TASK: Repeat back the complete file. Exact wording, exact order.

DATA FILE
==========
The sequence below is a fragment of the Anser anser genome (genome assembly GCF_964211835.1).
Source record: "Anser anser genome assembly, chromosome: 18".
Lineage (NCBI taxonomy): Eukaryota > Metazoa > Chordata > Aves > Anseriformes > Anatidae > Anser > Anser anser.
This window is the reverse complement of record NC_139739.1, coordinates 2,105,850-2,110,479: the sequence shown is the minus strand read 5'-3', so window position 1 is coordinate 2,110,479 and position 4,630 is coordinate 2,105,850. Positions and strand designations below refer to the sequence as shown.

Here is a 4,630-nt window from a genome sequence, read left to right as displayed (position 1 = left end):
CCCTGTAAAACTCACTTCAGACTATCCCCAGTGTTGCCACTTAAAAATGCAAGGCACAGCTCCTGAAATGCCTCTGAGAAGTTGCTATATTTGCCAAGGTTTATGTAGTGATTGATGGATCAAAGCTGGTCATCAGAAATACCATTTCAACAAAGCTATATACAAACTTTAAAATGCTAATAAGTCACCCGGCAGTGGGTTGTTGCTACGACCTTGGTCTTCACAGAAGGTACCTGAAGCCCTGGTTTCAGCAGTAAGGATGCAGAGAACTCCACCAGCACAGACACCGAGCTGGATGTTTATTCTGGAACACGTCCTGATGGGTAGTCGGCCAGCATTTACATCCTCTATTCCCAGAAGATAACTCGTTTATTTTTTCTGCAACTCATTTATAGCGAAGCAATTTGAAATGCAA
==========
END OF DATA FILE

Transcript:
The sequence below is a fragment of the Anser anser genome (genome assembly GCF_964211835.1).
Source record: "Anser anser genome assembly, chromosome: 18".
Lineage (NCBI taxonomy): Eukaryota > Metazoa > Chordata > Aves > Anseriformes > Anatidae > Anser > Anser anser.
This window is the reverse complement of record NC_139739.1, coordinates 2,105,850-2,110,479: the sequence shown is the minus strand read 5'-3', so window position 1 is coordinate 2,110,479 and position 4,630 is coordinate 2,105,850. Positions and strand designations below refer to the sequence as shown.

Here is a 4,630-nt window from a genome sequence, read left to right as displayed (position 1 = left end):
CCCTGTAAAACTCACTTCAGACTATCCCCAGTGTTGCCACTTAAAAATGCAAGGCACAGCTCCTGAAATGCCTCTGAGAAGTTGCTATATTTGCCAAGGTTTATGTAGTGATTGATGGATCAAAGCTGGTCATCAGAAATACCATTTCAACAAAGCTATATACAAACTTTAAAATGCTAATAAGTCACCCGGCAGTGGGTTGTTGCTACGACCTTGGTCTTCACAGAAGGTACCTGAAGCCCTGGTTTCAGCAGTAAGGATGCAGAGAACTCCACCAGCACAGACACCGAGCTGGATGTTTATTCTGGAACACGTCCTGATGGGTAGTCGGCCAGCATTTACATCCTCTATTCCCAGAAGATAACTCGTTTATTTTTTCTGCAACTCATTTATAGCGAAGCAATTTGAAATGCAA